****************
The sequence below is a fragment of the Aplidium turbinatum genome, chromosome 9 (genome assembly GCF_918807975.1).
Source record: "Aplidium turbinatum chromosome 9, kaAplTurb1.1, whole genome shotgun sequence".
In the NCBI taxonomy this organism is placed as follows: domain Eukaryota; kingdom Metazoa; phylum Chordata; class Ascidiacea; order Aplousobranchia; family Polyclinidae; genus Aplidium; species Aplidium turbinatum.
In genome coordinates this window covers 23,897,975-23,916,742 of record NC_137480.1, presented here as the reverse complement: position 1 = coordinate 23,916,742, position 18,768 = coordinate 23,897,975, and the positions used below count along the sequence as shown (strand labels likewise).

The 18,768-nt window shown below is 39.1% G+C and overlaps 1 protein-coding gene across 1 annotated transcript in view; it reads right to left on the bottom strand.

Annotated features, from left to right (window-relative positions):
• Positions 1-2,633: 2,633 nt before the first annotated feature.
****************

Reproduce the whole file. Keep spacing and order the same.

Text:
The sequence below is a fragment of the Aplidium turbinatum genome, chromosome 9 (genome assembly GCF_918807975.1).
Source record: "Aplidium turbinatum chromosome 9, kaAplTurb1.1, whole genome shotgun sequence".
In the NCBI taxonomy this organism is placed as follows: domain Eukaryota; kingdom Metazoa; phylum Chordata; class Ascidiacea; order Aplousobranchia; family Polyclinidae; genus Aplidium; species Aplidium turbinatum.
In genome coordinates this window covers 23,897,975-23,916,742 of record NC_137480.1, presented here as the reverse complement: position 1 = coordinate 23,916,742, position 18,768 = coordinate 23,897,975, and the positions used below count along the sequence as shown (strand labels likewise).

The 18,768-nt window shown below is 39.1% G+C and overlaps 1 protein-coding gene across 1 annotated transcript in view; it reads right to left on the bottom strand.

Annotated features, from left to right (window-relative positions):
• Positions 1-2,633: 2,633 nt before the first annotated feature.